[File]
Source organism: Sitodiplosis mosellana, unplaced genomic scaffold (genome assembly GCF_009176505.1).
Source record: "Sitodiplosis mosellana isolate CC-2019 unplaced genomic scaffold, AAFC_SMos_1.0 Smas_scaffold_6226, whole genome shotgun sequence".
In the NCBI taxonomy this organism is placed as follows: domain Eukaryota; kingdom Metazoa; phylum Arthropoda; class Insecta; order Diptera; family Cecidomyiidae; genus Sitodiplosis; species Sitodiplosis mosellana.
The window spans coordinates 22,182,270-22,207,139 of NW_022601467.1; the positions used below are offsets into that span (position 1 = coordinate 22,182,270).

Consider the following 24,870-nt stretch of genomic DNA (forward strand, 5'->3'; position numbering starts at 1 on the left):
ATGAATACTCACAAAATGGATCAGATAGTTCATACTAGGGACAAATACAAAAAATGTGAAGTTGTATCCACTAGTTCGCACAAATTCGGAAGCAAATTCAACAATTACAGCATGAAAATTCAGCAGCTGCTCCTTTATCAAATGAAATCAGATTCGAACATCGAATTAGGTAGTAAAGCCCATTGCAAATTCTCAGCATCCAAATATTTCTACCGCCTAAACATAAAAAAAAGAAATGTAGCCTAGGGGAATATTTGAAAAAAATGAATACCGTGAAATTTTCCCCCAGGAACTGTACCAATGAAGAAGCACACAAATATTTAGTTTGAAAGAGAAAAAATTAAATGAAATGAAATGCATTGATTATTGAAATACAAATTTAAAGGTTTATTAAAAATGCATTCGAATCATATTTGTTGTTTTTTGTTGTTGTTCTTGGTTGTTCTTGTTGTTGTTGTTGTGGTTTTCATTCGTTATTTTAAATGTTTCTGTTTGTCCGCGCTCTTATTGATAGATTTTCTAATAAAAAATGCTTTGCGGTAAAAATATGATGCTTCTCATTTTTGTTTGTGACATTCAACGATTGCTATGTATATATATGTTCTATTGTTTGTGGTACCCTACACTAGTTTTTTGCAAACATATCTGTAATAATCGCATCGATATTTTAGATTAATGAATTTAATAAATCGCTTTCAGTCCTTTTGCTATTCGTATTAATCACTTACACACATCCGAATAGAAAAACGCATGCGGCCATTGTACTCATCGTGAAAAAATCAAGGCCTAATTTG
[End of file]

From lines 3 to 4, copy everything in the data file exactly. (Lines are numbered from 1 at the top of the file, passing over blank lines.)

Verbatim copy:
In the NCBI taxonomy this organism is placed as follows: domain Eukaryota; kingdom Metazoa; phylum Arthropoda; class Insecta; order Diptera; family Cecidomyiidae; genus Sitodiplosis; species Sitodiplosis mosellana.
The window spans coordinates 22,182,270-22,207,139 of NW_022601467.1; the positions used below are offsets into that span (position 1 = coordinate 22,182,270).